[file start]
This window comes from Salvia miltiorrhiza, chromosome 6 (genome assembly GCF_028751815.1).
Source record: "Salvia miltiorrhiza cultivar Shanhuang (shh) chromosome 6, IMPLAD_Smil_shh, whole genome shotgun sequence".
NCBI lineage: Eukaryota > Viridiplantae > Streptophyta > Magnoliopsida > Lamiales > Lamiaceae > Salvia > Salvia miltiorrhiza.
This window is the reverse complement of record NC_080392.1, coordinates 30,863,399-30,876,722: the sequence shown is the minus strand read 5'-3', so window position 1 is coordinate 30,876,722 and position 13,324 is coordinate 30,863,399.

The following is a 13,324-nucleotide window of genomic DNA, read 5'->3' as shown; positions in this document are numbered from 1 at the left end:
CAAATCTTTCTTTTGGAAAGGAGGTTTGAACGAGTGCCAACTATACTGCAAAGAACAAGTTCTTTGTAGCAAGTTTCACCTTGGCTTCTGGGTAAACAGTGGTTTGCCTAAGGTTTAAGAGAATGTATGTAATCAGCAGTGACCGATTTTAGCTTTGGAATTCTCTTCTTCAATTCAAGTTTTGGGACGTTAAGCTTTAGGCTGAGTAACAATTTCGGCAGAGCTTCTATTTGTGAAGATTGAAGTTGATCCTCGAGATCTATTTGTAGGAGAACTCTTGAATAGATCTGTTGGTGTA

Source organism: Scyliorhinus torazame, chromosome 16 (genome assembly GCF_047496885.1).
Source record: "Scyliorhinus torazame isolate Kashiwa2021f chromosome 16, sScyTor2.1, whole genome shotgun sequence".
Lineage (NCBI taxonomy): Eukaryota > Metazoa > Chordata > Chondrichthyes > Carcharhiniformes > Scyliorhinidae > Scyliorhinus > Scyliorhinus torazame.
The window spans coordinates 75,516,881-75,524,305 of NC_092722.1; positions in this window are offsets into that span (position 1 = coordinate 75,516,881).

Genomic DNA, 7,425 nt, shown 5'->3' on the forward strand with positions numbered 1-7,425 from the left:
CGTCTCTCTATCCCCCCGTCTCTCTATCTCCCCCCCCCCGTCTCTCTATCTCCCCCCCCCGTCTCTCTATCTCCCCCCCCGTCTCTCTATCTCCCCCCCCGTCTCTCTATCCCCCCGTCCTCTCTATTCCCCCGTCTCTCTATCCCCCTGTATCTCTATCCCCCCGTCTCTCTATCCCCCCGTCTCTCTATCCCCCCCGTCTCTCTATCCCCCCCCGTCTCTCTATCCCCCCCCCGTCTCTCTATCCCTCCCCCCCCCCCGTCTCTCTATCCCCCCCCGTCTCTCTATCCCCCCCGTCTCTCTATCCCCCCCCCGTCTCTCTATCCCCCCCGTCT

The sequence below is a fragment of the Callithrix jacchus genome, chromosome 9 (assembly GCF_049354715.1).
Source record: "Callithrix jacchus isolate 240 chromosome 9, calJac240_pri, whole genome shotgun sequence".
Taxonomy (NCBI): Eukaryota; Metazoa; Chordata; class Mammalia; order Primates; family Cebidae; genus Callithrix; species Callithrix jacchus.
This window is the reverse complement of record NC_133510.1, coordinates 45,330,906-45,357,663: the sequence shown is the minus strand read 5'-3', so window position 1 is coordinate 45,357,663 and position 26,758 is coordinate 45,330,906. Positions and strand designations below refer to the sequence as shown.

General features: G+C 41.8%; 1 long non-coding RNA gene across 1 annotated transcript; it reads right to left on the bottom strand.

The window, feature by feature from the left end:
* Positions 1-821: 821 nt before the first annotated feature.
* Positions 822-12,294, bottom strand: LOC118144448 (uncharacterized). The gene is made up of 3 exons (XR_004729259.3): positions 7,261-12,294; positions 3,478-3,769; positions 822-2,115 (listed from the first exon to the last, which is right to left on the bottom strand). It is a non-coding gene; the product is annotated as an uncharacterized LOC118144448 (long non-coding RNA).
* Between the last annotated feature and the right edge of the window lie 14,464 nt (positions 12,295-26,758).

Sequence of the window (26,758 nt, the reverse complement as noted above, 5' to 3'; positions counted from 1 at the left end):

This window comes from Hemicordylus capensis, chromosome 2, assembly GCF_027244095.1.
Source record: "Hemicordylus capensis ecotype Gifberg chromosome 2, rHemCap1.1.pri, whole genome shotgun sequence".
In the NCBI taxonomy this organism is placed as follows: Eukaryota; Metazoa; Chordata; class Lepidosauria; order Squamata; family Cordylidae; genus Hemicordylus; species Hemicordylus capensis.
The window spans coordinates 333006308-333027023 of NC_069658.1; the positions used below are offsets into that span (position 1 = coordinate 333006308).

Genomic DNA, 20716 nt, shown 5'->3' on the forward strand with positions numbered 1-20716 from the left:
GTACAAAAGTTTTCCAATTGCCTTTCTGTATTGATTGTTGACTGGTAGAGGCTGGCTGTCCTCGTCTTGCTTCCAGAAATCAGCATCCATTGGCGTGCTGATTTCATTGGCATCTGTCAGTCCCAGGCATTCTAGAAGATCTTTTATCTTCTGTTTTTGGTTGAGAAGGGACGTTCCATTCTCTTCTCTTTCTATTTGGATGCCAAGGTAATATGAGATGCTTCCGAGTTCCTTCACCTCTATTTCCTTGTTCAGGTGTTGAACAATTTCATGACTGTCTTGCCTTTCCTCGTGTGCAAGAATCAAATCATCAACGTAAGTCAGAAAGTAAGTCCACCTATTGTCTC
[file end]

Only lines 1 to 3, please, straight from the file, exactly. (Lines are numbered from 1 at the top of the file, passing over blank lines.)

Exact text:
This window comes from Salvia miltiorrhiza, chromosome 6 (genome assembly GCF_028751815.1).
Source record: "Salvia miltiorrhiza cultivar Shanhuang (shh) chromosome 6, IMPLAD_Smil_shh, whole genome shotgun sequence".
NCBI lineage: Eukaryota > Viridiplantae > Streptophyta > Magnoliopsida > Lamiales > Lamiaceae > Salvia > Salvia miltiorrhiza.